here are sporting stars – such as Wayne Gretzky, Lionel Messi or Tiger Woods – whose brilliance is transcendent and overwhelming. There are others who make the most of what they’ve got to earn their place in the pantheon. Enable, the favourite for the Prix de l’Arc de Triomphe on Sunday, is somewhere in between.

Enable is not, on the dull numbers, the best racehorse on earth, nor even beyond argument the best horse in her Newmarket stable. She is certainly not another Frankel, whose unbeaten career in the same colours less than a decade ago was built on such complete dominance that his starting price rarely bettered 1-10 in his final season.

Yet Enable is also just two‑and‑a‑half minutes away from doing something no thoroughbred has done. Many millions of racehorses have been foaled since the first running of the Arc in October 1920 but not one has managed to win European racing’s showpiece event three times.

As a result 4 October 2020 is a date that was circled on thousands of racing calendars as long ago as November 2019 when it was confirmed Enable, the runner-up in last year’s Arc after consecutive victories, would be allowed one more tilt at racing history. In the pre‑Covid world, only the 24-Hour Race at Le Mans ever tempted more sports fans across the Channel on an annual basis and 20,000 or more Enable fans started planning their trip to Paris as soon as the news dropped.

Eleven months later and in a world that no one then could have imagined, the race on Sunday still promises to be one of the great shared sporting experiences of recent years, albeit via the television coverage and social media and not first-hand in the Bois de Boulogne.

There is a simple answer to the question of what makes Enable so popular: it’s everything. Speed, stamina, durability, determination and consistency: Enable has them all in abundance. She has stickability too, racing on as a six‑year‑old when many Oaks winners would have been packed off to stud three years earlier.

And in Frankie Dettori she has the most famous and popular jockey of the past 30 years holding her reins and orchestrating the post-race celebrations as only he can. The bond between horse and rider is now so deep and obvious that it is a toss-up what comes first when she crosses the line in front: the flood of tears or the flying dismount.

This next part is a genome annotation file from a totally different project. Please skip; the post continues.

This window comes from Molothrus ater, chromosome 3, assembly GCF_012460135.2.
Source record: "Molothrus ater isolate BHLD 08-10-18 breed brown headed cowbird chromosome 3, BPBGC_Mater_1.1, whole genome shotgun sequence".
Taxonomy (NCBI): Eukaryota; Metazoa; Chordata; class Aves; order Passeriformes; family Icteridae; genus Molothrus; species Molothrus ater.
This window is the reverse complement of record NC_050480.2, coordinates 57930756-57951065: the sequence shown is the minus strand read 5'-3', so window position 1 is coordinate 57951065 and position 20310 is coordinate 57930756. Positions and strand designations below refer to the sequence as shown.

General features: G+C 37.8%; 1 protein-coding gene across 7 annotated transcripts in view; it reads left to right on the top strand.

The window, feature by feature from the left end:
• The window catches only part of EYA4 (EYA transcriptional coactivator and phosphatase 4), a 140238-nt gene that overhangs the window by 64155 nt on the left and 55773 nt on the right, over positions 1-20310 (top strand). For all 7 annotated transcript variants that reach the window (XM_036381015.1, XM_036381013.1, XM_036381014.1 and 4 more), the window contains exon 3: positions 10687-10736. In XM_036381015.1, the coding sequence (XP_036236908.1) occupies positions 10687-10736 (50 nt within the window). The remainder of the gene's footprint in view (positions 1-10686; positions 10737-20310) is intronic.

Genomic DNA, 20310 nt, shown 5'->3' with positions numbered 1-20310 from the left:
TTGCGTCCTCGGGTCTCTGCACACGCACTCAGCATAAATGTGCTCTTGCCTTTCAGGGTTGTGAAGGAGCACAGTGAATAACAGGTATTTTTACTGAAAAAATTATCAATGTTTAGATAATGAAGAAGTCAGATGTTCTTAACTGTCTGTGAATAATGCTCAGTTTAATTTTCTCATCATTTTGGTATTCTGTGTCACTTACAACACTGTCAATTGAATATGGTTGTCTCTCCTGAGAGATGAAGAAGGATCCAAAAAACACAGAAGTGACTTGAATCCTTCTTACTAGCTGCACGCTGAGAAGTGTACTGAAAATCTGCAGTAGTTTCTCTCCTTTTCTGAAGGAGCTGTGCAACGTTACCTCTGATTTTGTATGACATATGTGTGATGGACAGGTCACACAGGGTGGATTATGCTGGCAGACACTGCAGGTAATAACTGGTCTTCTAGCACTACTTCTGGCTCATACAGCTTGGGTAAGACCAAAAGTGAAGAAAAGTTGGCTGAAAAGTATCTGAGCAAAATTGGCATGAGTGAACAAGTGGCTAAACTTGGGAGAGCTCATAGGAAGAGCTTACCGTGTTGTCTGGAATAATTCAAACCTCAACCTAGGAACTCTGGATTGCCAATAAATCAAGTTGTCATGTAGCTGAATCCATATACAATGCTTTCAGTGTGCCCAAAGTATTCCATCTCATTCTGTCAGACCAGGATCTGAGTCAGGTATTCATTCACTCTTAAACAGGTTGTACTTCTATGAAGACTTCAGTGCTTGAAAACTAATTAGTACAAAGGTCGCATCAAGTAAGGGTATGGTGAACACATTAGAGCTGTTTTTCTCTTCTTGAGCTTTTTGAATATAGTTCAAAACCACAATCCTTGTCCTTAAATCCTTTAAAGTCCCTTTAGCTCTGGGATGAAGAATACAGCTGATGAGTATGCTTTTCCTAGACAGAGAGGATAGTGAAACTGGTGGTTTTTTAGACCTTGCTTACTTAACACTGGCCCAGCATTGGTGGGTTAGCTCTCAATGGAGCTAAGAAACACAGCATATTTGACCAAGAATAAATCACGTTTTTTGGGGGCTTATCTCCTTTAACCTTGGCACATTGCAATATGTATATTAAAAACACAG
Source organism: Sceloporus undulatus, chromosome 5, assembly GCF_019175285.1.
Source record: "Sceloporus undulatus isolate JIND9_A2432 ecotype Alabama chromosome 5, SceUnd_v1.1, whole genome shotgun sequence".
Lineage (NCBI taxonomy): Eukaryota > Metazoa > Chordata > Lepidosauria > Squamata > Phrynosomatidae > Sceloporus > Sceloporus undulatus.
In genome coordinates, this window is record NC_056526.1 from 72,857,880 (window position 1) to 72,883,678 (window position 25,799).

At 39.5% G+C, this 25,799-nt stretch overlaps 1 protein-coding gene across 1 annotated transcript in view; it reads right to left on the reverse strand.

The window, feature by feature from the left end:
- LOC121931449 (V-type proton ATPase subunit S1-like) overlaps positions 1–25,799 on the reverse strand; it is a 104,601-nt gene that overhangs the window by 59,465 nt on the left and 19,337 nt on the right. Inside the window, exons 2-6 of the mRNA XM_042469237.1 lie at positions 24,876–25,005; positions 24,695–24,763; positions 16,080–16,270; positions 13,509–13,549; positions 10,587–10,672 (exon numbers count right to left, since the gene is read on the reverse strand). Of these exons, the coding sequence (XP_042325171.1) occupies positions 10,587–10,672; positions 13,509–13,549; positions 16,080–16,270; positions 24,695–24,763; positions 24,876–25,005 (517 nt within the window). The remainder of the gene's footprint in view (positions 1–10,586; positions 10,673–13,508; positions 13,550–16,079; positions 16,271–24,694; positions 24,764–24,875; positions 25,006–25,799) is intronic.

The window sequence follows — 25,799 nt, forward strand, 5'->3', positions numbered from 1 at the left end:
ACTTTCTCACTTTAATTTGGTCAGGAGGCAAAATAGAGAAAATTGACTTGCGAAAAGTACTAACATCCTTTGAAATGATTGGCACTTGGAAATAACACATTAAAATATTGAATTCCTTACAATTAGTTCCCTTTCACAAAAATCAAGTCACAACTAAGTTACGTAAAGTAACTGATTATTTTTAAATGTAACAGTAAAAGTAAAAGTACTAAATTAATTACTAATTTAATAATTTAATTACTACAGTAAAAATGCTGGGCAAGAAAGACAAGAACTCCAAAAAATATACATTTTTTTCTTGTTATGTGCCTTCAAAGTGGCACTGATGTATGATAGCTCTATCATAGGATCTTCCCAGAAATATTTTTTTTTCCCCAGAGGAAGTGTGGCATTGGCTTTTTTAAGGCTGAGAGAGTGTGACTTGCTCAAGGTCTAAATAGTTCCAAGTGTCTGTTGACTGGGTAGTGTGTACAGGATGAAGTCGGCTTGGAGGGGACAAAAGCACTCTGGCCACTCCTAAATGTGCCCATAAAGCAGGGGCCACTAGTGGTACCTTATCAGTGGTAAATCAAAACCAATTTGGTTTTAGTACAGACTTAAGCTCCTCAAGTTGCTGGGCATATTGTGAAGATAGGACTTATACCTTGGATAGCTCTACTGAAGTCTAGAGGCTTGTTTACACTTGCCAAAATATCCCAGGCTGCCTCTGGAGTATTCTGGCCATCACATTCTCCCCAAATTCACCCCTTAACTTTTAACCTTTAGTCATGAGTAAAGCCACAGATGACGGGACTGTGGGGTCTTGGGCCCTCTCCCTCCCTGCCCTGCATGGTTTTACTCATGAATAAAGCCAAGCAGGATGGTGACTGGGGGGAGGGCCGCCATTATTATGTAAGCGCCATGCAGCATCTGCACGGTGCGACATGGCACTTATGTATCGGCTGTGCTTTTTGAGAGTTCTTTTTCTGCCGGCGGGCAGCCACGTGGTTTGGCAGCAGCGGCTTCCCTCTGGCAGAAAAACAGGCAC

But if there is one attribute that promises to make the race truly compelling, it is Enable’s fallibility. As we discovered last year, when she hit the front inside the final quarter-mile but succumbed to Waldgeist within sight of the line, her talent is not always enough. And where many of Frankel’s wins in the latter part of his career were processions, this Arc will surely be a fight – not just against 14 opponents but also the same deep ground that took the edge off Enable’s finishing kick 12 months ago.

The same rain that will make it such a demanding test also persuaded Aidan O’Brien to keep Love, this year’s Oaks winner and Enable’s biggest rival on paper until earlier in the week, at home. O’Brien’s four remaining runners are also under a sudden cloud after Friday’s news that their feed may have been contaminated by a banned substance.

But even so, Enable is still odds-against at 11-10. A short price, yes, but one of those carrots that has been catching out punters for centuries. It shouts she is a likely winner, while whispering that it is more likely something will beat her.

Enable is not head-and-shoulders in front of the field on Sunday. If she is going to head into retirement as the only three-time winner of the Arc, Enable and Dettori will need a better run than last year and probably better than anything since her second Arc victory in 2018.

Dettori will feel the lack of a crowd more than anyone. Racing’s greatest showman feeds off the buzz of a big-race atmosphere like no one else and a near-empty Longchamp will give him nothing with which to work. But the horse underneath him will give her all, as ever, and for an audience scattered far and wide from the place where they would give almost anything to be it promises to be a send-off no one will ever forget.

 

 

 

theguardian.com